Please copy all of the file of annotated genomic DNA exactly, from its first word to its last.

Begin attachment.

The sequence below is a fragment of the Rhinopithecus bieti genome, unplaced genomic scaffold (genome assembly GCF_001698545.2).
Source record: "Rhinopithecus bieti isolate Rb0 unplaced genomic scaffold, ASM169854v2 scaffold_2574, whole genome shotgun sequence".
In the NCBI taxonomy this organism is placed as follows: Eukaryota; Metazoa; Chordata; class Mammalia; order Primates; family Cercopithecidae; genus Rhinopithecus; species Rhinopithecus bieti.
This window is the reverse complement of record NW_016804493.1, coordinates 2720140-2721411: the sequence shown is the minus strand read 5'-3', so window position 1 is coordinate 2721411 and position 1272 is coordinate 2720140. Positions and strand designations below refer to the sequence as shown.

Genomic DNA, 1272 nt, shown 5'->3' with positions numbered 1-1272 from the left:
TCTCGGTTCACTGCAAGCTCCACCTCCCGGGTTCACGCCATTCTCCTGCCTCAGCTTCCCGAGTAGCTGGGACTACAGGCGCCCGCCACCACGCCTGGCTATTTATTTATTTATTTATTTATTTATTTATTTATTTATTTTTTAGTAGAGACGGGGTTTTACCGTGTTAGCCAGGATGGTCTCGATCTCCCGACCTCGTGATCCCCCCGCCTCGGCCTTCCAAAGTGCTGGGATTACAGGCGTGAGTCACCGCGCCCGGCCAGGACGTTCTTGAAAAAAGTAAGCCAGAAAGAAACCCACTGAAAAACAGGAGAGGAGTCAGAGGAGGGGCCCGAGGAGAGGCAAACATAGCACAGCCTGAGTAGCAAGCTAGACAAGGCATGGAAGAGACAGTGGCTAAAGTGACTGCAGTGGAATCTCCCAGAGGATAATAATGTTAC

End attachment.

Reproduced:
The sequence below is a fragment of the Rhinopithecus bieti genome, unplaced genomic scaffold (genome assembly GCF_001698545.2).
Source record: "Rhinopithecus bieti isolate Rb0 unplaced genomic scaffold, ASM169854v2 scaffold_2574, whole genome shotgun sequence".
In the NCBI taxonomy this organism is placed as follows: Eukaryota; Metazoa; Chordata; class Mammalia; order Primates; family Cercopithecidae; genus Rhinopithecus; species Rhinopithecus bieti.
This window is the reverse complement of record NW_016804493.1, coordinates 2720140-2721411: the sequence shown is the minus strand read 5'-3', so window position 1 is coordinate 2721411 and position 1272 is coordinate 2720140. Positions and strand designations below refer to the sequence as shown.

Genomic DNA, 1272 nt, shown 5'->3' with positions numbered 1-1272 from the left:
TCTCGGTTCACTGCAAGCTCCACCTCCCGGGTTCACGCCATTCTCCTGCCTCAGCTTCCCGAGTAGCTGGGACTACAGGCGCCCGCCACCACGCCTGGCTATTTATTTATTTATTTATTTATTTATTTATTTATTTATTTTTTAGTAGAGACGGGGTTTTACCGTGTTAGCCAGGATGGTCTCGATCTCCCGACCTCGTGATCCCCCCGCCTCGGCCTTCCAAAGTGCTGGGATTACAGGCGTGAGTCACCGCGCCCGGCCAGGACGTTCTTGAAAAAAGTAAGCCAGAAAGAAACCCACTGAAAAACAGGAGAGGAGTCAGAGGAGGGGCCCGAGGAGAGGCAAACATAGCACAGCCTGAGTAGCAAGCTAGACAAGGCATGGAAGAGACAGTGGCTAAAGTGACTGCAGTGGAATCTCCCAGAGGATAATAATGTTAC